What my four-year-old son taught me about successful blogging


Tell the world something important

Photo by Kelly Sikkema on Unsplash

This story dates back to a time when my oldest (now 15-year-old) son was just a toddler and I held a Keynote at BlogWorld Expo, where I told how my son reminded me of the powerful principle of successful blogging.

So many people have told me since then how much they enjoyed it and were struck by the story that I thought I should share it again here on the blog.

I hope you enjoy the wisdom of my four-year-old son.

Transcript “Tell the world something important”

About three months ago, I was sitting here at my desk, typing, writing a blog, and it was afternoon – about three-thirty, four o’clock.

Now, in my house around three and a half, four, things are getting a little crazy. I have a boy of four and a half years and a boy of two and a half years. And in the afternoon, after sleeping and after a long day, they can get a little silly. So at about this time of day I would normally hear, you know, a little shouting, a little screaming. And sometimes I would hear footsteps rushing down the hall towards my room and I would see the door open and various quarrels would take place in my offices. The cables are being pulled out and my kids are demanding that I film them, and all sorts of things and it’s a little fun, but also a little crazy this afternoon.

On this particular day, however, things happened a little differently. I heard some footsteps walking down the hall toward my room, but there were no accompanying shouts or screams, laughter or giggles. It was just those quiet little footsteps passing down the hall.

And then I heard the doorknob creak and the door slowly open. And out of the corner of my eye I saw my four-year-old son Xavier standing in the doorway. I didn’t look around: I wanted to see what he would do. He dropped to his knees very quietly and gently, then dropped to his stomach and began to commandfully crawl into my room.

Now Xavier has a perception that if he can’t see you, you can’t see him either. And so he dipped his head low so he couldn’t see me and started crawling into the room. And he crawled along my right side, and then he crawled in front of my desk in a conspicuous place, but he thought he wouldn’t see it. He then descended on either side of me, and then rose very quietly and cautiously behind me.

Again, I could see him out of the corner of my eye and I could feel his presence there on my left shoulder, and he just stood there for 30 or 40 seconds as I continued to knock. I was trying to finish a blog post before anything happened.

And while I was sitting and writing, he was just watching. And after a moment or two I felt him leaning next to me, and I felt him breathing down my neck and ear. And as he leaned over, he just whispered in my ear, “Dad, what are you doing?” And then leaned back again.

I don’t know if you’ve ever tried to describe blogging to a four-year-old. It’s not something I really know how to do, so I just said, “I’m writing a message to the world.” And he seemed to accept that.

There was silence again for a moment or two, and he leaned close to me again and said, “Dad, make sure you tell the world something important.”

And then he leaned back and knelt down again and the commando crawled out in front of me and came out the door and closed the door behind him.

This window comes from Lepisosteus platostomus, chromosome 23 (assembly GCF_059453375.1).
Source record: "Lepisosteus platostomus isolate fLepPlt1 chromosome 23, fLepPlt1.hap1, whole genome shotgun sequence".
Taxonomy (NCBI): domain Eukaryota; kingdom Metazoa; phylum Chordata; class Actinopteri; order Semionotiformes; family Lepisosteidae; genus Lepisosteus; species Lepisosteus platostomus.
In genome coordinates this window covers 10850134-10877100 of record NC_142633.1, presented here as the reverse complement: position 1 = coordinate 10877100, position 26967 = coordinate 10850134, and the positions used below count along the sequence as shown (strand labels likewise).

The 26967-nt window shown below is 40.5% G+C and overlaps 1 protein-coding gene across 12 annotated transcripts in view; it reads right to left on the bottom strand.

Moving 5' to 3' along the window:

And it was a bit of a bizarre moment. At first, I wasn’t quite sure why he wasn’t in his normal hyper mood, but when I started thinking about what he actually told me, it was a moment that was actually quite challenging for me when I started thinking about the kind of blogs I wrote and the information I posted there.

Tell the world something important

I have been writing a blog for eight years now and I have always wanted to tell the world something important. I’ve always had the motivation to try to help people. But as someone who lives from that, there are other motivations. You want to make money from it. You want to build some credibility and you want to build your profile. And so all these other motivations creep into it.

And so for me, that little moment in which he whispered, “Tell the world something important,” —for me, it was a challenging moment when I started thinking, “Yes, that’s so true.”

That was the reason why I was blogging at all, but it’s also the secret of every success I think I have … the success I’ve had. The moments when I really told the world something important, and not something that I think could be profitable, are the moments when things start to develop for me. Times when you are actually solving people’s problems, when you are actually doing and saying things that are important. It seems that people respond the most at that time, and those are the moments when profit really comes down to the track – at least for me, in my experience.

And that’s why I guess my message to you as I speak to the world is today’s message to keep it in the back of your mind. First of all, it is much more satisfying to be a blogger who is actually saying something important, making a difference. But second, a successful blog is actually built on that. If you’re actually doing something that’s important to people, if you’re doing something that’s real and that affects people’s lives in some way, you’re much more likely to make a blog that people will notice, and that people will believe, and that people will constantly return.

So, from the mouth of a baby, from the mouth of my former-little-boyfriend-but-now-taller-than-me Xavier, I encourage you to keep that in focus. Tell the world something important.

This post was first published on January 14, 2011 and revised on November 18, 2021.

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